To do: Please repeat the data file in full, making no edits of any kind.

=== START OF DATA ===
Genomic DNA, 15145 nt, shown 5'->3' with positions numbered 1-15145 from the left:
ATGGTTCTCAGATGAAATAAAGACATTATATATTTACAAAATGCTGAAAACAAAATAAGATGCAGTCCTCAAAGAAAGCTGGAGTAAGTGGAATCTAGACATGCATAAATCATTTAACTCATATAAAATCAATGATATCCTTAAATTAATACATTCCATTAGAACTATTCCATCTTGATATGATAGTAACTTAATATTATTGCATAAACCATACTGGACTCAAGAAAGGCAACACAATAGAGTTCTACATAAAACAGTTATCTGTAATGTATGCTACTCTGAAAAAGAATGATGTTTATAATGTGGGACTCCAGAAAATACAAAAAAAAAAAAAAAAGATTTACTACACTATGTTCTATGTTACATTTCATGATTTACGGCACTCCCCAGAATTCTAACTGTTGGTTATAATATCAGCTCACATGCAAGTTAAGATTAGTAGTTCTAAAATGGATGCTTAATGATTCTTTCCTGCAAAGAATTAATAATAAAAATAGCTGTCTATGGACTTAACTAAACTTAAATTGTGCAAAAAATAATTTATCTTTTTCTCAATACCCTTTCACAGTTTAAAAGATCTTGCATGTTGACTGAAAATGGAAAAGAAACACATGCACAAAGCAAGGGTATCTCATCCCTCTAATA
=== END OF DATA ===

Genomic DNA, 15145 nt, shown 5'->3' with positions numbered 1-15145 from the left:
ATGGTTCTCAGATGAAATAAAGACATTATATATTTACAAAATGCTGAAAACAAAATAAGATGCAGTCCTCAAAGAAAGCTGGAGTAAGTGGAATCTAGACATGCATAAATCATTTAACTCATATAAAATCAATGATATCCTTAAATTAATACATTCCATTAGAACTATTCCATCTTGATATGATAGTAACTTAATATTATTGCATAAACCATACTGGACTCAAGAAAGGCAACACAATAGAGTTCTACATAAAACAGTTATCTGTAATGTATGCTACTCTGAAAAAGAATGATGTTTATAATGTGGGACTCCAGAAAATACAAAAAAAAAAAAAAAAGATTTACTACACTATGTTCTATGTTACATTTCATGATTTACGGCACTCCCCAGAATTCTAACTGTTGGTTATAATATCAGCTCACATGCAAGTTAAGATTAGTAGTTCTAAAATGGATGCTTAATGATTCTTTCCTGCAAAGAATTAATAATAAAAATAGCTGTCTATGGACTTAACTAAACTTAAATTGTGCAAAAAATAATTTATCTTTTTCTCAATACCCTTTCACAGTTTAAAAGATCTTGCATGTTGACTGAAAATGGAAAAGAAACACATGCACAAAGCAAGGGTATCTCATCCCTCTAATA